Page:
Yesterday at about this time I sat in a theater next to my sister watching Doctor Strange. (Rather nice place too, with reclining chairs and cupholders.) Trips to the movies are a thing my folks and I do for Thanksgiving and Christmas, and my sister and I like the Marvel Cinematic Universe, so this was a no-brainer.
First, the stuff you expect: Yes, this film was worth seeing. Yes, it was fun. Yes, it had those pulp sensibilities in it that made the MCU to date so good. Strange is a flawed man, but still a good one. Good is not dumb. Evil is not good. If you're at all concerned about this film being utterly pozzed, don't be; it ain't perfect, but it's fine. Yes, stay for both the mid-credits teaser for Thor: Ragnarok and the post-credits teaser for the sequel.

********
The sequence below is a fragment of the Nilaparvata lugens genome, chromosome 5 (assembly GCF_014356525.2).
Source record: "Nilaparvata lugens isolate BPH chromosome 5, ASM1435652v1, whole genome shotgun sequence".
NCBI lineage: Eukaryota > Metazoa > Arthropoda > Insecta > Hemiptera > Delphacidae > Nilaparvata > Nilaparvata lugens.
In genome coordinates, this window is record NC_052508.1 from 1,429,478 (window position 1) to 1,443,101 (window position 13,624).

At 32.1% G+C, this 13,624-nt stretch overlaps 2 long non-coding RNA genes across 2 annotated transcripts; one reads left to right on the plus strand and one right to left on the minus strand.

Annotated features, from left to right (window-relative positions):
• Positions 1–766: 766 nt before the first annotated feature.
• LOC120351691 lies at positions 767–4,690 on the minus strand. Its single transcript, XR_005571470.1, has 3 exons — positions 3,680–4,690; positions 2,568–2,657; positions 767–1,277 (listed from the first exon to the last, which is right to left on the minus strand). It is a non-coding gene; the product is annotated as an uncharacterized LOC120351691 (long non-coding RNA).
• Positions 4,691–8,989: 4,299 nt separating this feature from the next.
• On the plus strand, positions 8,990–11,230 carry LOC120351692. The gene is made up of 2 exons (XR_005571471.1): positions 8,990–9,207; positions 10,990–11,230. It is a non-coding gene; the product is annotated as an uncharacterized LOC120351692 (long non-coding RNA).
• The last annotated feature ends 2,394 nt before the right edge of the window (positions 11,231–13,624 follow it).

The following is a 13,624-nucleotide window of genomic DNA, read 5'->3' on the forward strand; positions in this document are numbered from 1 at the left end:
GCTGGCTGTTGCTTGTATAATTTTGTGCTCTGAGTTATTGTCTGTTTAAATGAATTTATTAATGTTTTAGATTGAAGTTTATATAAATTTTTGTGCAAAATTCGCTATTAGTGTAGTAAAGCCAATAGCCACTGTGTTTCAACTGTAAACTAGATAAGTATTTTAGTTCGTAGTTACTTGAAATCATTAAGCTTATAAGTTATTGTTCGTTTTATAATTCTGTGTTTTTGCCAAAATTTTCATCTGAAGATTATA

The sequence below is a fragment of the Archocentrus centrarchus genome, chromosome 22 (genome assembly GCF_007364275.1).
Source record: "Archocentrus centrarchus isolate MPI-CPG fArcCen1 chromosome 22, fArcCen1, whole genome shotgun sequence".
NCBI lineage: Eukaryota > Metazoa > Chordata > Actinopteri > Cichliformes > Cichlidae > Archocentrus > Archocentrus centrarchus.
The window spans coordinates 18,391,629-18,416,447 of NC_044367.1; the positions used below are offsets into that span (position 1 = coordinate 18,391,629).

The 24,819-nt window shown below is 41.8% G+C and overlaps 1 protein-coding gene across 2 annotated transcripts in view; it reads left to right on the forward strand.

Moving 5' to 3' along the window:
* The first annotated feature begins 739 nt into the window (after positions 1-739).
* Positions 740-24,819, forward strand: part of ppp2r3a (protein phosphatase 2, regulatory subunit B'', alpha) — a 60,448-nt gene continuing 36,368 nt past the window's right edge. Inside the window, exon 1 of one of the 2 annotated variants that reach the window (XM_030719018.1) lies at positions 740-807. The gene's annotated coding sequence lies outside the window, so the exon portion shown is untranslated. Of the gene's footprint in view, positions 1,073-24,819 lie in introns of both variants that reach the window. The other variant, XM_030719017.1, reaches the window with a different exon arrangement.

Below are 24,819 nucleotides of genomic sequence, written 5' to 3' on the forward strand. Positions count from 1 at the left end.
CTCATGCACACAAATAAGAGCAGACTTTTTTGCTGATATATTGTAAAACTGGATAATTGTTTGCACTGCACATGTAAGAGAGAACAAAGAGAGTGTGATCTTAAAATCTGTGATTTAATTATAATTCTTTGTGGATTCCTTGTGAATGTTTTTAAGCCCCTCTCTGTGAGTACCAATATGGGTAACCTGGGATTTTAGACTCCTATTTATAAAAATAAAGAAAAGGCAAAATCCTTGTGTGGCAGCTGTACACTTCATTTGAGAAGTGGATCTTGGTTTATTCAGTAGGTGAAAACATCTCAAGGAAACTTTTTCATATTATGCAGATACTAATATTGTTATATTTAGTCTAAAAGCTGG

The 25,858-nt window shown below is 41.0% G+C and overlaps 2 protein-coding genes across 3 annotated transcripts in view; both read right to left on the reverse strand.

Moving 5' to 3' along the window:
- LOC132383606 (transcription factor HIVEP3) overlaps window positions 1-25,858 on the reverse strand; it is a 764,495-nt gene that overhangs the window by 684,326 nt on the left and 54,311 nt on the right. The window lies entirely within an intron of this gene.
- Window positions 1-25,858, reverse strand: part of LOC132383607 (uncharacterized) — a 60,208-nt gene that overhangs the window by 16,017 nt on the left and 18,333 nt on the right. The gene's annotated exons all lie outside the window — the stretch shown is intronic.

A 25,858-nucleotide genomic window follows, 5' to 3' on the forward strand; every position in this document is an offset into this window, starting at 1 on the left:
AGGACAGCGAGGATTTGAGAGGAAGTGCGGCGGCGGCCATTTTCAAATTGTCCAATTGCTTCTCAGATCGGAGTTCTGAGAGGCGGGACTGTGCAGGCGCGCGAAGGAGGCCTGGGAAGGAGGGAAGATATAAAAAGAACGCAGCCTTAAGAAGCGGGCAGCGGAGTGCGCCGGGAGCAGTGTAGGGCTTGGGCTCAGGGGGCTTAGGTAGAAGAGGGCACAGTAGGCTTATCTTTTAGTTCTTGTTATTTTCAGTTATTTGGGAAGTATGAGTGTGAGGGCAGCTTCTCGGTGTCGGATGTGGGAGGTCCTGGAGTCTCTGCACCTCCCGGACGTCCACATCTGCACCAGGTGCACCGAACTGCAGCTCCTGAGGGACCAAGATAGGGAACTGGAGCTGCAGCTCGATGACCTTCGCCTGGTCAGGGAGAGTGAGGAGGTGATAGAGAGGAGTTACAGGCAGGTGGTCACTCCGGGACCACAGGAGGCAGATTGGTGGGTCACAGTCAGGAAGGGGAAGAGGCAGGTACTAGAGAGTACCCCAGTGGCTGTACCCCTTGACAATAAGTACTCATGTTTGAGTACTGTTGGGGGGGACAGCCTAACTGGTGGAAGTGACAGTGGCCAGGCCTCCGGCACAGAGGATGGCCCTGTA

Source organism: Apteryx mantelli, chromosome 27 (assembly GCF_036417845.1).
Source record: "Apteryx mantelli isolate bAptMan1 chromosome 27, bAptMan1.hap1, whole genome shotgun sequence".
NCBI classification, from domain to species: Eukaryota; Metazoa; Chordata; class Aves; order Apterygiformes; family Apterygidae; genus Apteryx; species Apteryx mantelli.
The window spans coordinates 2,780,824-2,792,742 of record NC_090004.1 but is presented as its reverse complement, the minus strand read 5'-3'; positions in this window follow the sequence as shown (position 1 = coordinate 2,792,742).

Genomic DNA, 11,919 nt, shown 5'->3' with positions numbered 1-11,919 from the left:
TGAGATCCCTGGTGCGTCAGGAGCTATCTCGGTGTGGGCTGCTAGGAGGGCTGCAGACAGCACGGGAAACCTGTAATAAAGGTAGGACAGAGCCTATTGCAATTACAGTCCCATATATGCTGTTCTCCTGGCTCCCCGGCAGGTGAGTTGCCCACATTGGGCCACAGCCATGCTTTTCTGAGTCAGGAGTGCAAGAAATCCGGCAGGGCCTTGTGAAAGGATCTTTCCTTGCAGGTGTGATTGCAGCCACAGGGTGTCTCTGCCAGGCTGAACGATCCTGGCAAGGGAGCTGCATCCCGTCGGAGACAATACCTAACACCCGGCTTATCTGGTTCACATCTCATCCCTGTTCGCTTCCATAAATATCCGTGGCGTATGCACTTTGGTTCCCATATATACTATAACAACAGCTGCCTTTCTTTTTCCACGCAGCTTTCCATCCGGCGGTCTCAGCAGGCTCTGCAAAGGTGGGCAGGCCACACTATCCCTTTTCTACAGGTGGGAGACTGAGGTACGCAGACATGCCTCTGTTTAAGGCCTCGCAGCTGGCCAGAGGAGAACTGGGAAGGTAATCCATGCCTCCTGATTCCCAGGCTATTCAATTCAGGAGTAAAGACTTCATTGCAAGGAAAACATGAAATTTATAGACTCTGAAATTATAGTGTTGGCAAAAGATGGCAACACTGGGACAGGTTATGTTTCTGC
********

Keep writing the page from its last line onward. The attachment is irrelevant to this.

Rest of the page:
Now, when did wizards also become martial arts masters? Seriously, at times it felt like The Matrix with spells. I'd only ever seen that in Chinese films and some Japanese shows. In the rest of the world, the pursuit of master in one field often precluded the other. I know that changing The Ancient One was politically-motivated to placate mainland China, but was this too a bone thrown for that massive movie market? I don't know, but since I know no other cultural tradition where casting spells and cutting fools are part-and-parcel of practicing magic that's my first guess. I could be wrong.
Not that I find it a bad idea; physically fit people routinely exhibit better cognitive performance, so a fictional group working in a difficult and demanding discipline adopting such a blended practice does hold up to scrutiny, so it's not an objection as such. It's curiosity as to why to overturn such a long-established trope of Magician-as-Frail-Non-Combatant.
So, have it. If you have the answer, comment below.